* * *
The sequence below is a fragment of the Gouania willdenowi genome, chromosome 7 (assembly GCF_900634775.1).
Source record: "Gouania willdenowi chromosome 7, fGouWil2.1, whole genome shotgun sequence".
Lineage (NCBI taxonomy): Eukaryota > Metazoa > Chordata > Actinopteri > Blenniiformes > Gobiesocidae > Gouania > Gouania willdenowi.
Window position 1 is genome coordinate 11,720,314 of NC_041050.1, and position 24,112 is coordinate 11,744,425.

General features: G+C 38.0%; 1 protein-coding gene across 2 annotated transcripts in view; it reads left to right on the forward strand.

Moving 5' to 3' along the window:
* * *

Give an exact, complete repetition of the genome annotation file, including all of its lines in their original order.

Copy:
The sequence below is a fragment of the Gouania willdenowi genome, chromosome 7 (assembly GCF_900634775.1).
Source record: "Gouania willdenowi chromosome 7, fGouWil2.1, whole genome shotgun sequence".
Lineage (NCBI taxonomy): Eukaryota > Metazoa > Chordata > Actinopteri > Blenniiformes > Gobiesocidae > Gouania > Gouania willdenowi.
Window position 1 is genome coordinate 11,720,314 of NC_041050.1, and position 24,112 is coordinate 11,744,425.

General features: G+C 38.0%; 1 protein-coding gene across 2 annotated transcripts in view; it reads left to right on the forward strand.

Moving 5' to 3' along the window: